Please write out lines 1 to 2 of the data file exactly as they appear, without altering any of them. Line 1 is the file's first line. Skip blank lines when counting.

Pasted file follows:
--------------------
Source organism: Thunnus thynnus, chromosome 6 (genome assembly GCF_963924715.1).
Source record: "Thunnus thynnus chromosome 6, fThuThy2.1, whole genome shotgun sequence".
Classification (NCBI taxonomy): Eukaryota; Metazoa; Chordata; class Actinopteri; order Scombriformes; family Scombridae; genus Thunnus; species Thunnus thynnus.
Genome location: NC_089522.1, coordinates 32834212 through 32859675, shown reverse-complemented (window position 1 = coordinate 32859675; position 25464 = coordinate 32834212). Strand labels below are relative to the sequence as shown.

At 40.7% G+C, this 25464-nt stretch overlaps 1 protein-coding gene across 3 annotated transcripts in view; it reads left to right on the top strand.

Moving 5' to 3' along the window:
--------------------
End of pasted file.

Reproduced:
Source organism: Thunnus thynnus, chromosome 6 (genome assembly GCF_963924715.1).
Source record: "Thunnus thynnus chromosome 6, fThuThy2.1, whole genome shotgun sequence".